It was a warm morning and I was saying my last goodbye to my newborn niece. I was moving from the Dominican Republic to the United States, and I was saying my last goodbye to many friends and family members — at least for the moment.
On my way to the airport, I remembered all of the things that my cousin who lived in the U.S. had told me. He said that I should be careful with “the goons,” and that I needed to trust nobody but myself. I had some friends who flew out to the U.S. that said that their families said similar things as my cousin, which I found kind of strange because their judgment did not sound realistic sometimes, but I decided to do research on those things. I found some information agreeing with my cousin’s thoughts on life in the U.S. I also found a lot of information disagreeing with my cousin’s thoughts on those things. At the moment that he told me, I didn’t understand what he meant by all of his warnings, but when I met up with him he explained what he meant in that conversation.
When I moved to the U.S., I was paranoid because of the many things I heard about — gang-related violence, shootings and many more things like racism and bullying. This paranoia is common among us immigrants because the news mainly shows things that are happening in other countries that are dangerous. It doesn’t really show the good side of that country. Also, when recent immigrants tell their friends and family about their negative experiences living in the U.S. it can make that person nervous when they finally land.
I see this issue as bad from each side — from the point of view of the person living in the U.S. and the immigrant that’s coming into the U.S. that they talk to. First, the person that already lives here can’t tell somebody else how their experience living here is going to be. Everyone’s experience is going to be different, and people have the right to experience things first-hand. Most things that are said in somebody else’s point of view can be different depending on how the person they’re talking to takes things.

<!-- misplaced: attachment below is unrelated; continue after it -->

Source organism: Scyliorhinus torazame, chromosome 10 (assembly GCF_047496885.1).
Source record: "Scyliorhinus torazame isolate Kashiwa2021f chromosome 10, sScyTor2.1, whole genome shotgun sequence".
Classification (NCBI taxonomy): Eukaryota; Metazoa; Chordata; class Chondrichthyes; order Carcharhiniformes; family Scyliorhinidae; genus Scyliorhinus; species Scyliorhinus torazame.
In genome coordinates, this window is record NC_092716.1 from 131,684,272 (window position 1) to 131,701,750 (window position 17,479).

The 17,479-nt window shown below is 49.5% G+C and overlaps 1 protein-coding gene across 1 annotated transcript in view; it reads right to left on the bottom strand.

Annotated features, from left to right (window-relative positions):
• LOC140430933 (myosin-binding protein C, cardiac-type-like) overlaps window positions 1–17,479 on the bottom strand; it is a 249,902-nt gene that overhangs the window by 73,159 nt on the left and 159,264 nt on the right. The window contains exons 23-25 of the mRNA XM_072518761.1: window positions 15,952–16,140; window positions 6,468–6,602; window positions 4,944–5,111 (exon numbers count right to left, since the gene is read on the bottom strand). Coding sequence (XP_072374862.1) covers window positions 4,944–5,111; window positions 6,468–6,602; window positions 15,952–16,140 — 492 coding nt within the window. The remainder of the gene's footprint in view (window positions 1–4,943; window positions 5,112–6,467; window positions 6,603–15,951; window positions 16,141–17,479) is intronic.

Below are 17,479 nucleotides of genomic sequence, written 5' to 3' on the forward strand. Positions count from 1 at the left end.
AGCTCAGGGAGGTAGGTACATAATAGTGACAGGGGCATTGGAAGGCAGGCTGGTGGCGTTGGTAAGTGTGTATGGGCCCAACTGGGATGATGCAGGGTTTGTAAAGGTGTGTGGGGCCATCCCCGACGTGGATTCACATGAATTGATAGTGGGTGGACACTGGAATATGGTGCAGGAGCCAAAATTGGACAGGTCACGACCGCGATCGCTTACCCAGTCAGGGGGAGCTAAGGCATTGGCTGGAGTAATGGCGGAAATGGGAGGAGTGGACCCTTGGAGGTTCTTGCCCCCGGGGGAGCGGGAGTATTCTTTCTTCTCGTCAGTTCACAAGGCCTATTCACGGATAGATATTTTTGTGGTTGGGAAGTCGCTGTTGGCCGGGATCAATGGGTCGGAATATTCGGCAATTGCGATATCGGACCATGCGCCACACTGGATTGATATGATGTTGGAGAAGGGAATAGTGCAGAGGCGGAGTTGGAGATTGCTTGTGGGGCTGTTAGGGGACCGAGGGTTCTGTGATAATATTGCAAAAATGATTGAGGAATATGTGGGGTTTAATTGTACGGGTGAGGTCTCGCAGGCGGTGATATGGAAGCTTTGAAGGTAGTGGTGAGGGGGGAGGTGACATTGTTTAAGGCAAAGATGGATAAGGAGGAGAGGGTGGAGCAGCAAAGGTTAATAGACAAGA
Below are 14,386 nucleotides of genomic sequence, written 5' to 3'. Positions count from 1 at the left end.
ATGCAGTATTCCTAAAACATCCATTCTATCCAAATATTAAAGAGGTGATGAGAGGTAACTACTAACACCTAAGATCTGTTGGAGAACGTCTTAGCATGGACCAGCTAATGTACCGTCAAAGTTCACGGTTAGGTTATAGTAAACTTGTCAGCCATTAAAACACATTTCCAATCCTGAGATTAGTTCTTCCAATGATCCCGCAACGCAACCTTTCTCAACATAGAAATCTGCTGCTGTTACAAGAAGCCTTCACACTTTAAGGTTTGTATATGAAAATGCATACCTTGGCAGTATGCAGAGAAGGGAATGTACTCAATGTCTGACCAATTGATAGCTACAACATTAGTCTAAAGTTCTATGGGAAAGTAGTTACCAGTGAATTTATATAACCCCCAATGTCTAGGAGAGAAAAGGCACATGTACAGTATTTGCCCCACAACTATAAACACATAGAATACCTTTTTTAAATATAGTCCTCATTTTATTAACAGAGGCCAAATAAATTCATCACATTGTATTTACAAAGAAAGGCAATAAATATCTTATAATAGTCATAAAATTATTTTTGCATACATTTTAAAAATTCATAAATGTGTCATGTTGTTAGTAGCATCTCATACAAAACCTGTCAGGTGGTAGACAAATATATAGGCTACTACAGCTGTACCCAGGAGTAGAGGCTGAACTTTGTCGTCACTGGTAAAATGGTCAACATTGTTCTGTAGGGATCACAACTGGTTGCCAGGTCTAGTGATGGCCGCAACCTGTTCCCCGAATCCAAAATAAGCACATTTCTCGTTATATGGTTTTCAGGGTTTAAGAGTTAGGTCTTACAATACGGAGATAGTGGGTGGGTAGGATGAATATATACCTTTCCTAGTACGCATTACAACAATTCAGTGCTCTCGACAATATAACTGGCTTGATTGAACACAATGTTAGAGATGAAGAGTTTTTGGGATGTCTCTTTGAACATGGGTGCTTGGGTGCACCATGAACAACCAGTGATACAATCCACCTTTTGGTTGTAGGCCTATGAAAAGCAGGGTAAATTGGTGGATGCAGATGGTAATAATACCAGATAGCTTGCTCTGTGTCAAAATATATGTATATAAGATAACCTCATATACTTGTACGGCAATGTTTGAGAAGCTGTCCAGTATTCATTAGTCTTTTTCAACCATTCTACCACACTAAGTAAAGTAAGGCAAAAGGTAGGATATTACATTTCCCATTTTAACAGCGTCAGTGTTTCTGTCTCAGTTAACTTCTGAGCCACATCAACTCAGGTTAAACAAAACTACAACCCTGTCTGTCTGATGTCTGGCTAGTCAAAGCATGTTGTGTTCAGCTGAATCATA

But also, people coming into the U.S. should not be so radical about their decision-making and judgment towards other people. Some people persuade others to believe that certain types of people are dangerous and that we should stay away from them. Racism could be developed by someone’s opinion, and what that opinion puts into another person’s mind. I’ve watched people that had the same situation as me rush to get away from others just because they look some type of way and this is because of the opinion of somebody else. The only way to stop this is for people to manage the way they put their point of view into perspective with someone else.
Many people need to understand that until they experience something on their own, they can’t determine the good or the bad of it. Doing this could help people have an open mind about certain situations or places that could be “enjoyable” for them. Most people don’t understand that someone else’s experience is not going to determine the outcome they’ll have on their own. I enjoyed the company of some people that a lot of friends and family members told me to stay away from, and I’ve been lucky enough to never be involved in or put through any type of illegal situation. People need to first understand situations and support or stay away from them.